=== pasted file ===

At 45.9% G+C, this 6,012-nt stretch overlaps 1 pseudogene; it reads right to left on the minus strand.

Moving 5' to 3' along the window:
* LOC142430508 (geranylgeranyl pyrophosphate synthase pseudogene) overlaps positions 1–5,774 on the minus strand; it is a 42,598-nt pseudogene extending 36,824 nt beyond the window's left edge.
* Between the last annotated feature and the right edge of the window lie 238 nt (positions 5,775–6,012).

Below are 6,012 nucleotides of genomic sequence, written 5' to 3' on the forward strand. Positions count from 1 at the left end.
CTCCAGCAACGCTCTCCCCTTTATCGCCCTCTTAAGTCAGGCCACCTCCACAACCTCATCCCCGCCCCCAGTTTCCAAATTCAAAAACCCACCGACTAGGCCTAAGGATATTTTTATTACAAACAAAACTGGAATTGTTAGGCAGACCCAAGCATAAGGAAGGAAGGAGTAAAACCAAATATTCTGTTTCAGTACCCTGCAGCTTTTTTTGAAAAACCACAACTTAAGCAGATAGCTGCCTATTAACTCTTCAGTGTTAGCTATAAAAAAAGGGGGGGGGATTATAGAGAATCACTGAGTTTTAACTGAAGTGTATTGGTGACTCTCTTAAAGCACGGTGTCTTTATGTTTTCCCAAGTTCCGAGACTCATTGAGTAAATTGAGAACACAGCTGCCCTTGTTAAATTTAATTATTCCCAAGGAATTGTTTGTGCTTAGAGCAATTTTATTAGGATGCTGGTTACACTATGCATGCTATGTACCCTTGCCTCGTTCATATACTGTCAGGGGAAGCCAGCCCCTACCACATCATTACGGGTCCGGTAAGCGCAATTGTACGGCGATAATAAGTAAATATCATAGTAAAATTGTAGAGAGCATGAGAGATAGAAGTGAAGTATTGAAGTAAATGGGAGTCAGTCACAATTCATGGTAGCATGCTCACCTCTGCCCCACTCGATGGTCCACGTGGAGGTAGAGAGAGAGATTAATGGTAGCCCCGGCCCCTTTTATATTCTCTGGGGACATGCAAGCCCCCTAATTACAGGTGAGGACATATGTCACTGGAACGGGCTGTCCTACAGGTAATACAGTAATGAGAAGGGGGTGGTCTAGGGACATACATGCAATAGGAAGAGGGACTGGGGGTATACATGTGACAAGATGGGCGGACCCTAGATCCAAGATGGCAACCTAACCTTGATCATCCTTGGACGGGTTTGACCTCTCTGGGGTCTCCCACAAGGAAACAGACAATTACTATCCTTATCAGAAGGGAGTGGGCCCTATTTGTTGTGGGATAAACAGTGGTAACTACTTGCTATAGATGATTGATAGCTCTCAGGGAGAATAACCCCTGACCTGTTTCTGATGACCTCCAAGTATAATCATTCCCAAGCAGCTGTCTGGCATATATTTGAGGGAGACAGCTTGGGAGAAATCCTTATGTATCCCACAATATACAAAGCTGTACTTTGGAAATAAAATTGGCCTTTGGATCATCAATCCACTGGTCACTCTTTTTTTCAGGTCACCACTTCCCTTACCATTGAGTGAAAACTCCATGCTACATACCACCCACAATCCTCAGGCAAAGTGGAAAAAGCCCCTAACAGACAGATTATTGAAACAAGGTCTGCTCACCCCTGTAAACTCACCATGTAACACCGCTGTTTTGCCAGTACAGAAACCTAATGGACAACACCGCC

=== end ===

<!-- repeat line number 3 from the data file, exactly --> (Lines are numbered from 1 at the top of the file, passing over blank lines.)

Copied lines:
* LOC142430508 (geranylgeranyl pyrophosphate synthase pseudogene) overlaps positions 1–5,774 on the minus strand; it is a 42,598-nt pseudogene extending 36,824 nt beyond the window's left edge.